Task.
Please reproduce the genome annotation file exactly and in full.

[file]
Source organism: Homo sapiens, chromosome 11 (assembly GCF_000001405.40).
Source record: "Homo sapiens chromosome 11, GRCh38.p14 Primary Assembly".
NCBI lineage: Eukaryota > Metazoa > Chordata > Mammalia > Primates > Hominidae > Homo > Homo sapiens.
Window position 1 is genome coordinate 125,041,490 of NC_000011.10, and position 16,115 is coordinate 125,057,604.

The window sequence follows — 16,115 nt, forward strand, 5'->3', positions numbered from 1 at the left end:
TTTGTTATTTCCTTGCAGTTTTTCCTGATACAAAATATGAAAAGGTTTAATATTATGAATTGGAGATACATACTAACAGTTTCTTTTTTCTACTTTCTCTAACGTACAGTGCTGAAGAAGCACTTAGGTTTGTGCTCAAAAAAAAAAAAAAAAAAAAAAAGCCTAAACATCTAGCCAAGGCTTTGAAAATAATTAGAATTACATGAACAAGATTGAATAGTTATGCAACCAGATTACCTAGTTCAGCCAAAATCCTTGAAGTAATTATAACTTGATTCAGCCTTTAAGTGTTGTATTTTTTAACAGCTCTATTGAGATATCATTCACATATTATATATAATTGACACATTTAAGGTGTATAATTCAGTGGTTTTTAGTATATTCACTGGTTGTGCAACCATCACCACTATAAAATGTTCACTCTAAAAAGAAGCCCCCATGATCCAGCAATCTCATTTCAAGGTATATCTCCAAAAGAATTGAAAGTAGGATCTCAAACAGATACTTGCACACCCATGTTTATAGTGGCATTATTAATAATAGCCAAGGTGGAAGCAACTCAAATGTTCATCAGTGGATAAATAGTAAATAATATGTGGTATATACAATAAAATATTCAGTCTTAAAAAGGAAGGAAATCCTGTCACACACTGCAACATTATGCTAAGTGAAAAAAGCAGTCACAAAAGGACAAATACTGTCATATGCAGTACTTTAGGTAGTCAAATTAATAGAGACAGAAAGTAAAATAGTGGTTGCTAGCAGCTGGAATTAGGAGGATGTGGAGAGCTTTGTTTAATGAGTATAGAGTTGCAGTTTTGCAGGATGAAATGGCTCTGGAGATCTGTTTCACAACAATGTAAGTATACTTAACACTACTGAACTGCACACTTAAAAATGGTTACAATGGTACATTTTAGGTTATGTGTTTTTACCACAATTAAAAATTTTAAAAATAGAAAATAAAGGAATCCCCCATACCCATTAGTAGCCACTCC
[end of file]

Source organism: Homo sapiens, chromosome 11 (assembly GCF_000001405.40).
Source record: "Homo sapiens chromosome 11, GRCh38.p14 Primary Assembly".
NCBI lineage: Eukaryota > Metazoa > Chordata > Mammalia > Primates > Hominidae > Homo > Homo sapiens.
Window position 1 is genome coordinate 125,041,490 of NC_000011.10, and position 16,115 is coordinate 125,057,604.

The window sequence follows — 16,115 nt, forward strand, 5'->3', positions numbered from 1 at the left end:
TTTGTTATTTCCTTGCAGTTTTTCCTGATACAAAATATGAAAAGGTTTAATATTATGAATTGGAGATACATACTAACAGTTTCTTTTTTCTACTTTCTCTAACGTACAGTGCTGAAGAAGCACTTAGGTTTGTGCTCAAAAAAAAAAAAAAAAAAAAAAAGCCTAAACATCTAGCCAAGGCTTTGAAAATAATTAGAATTACATGAACAAGATTGAATAGTTATGCAACCAGATTACCTAGTTCAGCCAAAATCCTTGAAGTAATTATAACTTGATTCAGCCTTTAAGTGTTGTATTTTTTAACAGCTCTATTGAGATATCATTCACATATTATATATAATTGACACATTTAAGGTGTATAATTCAGTGGTTTTTAGTATATTCACTGGTTGTGCAACCATCACCACTATAAAATGTTCACTCTAAAAAGAAGCCCCCATGATCCAGCAATCTCATTTCAAGGTATATCTCCAAAAGAATTGAAAGTAGGATCTCAAACAGATACTTGCACACCCATGTTTATAGTGGCATTATTAATAATAGCCAAGGTGGAAGCAACTCAAATGTTCATCAGTGGATAAATAGTAAATAATATGTGGTATATACAATAAAATATTCAGTCTTAAAAAGGAAGGAAATCCTGTCACACACTGCAACATTATGCTAAGTGAAAAAAGCAGTCACAAAAGGACAAATACTGTCATATGCAGTACTTTAGGTAGTCAAATTAATAGAGACAGAAAGTAAAATAGTGGTTGCTAGCAGCTGGAATTAGGAGGATGTGGAGAGCTTTGTTTAATGAGTATAGAGTTGCAGTTTTGCAGGATGAAATGGCTCTGGAGATCTGTTTCACAACAATGTAAGTATACTTAACACTACTGAACTGCACACTTAAAAATGGTTACAATGGTACATTTTAGGTTATGTGTTTTTACCACAATTAAAAATTTTAAAAATAGAAAATAAAGGAATCCCCCATACCCATTAGTAGCCACTCC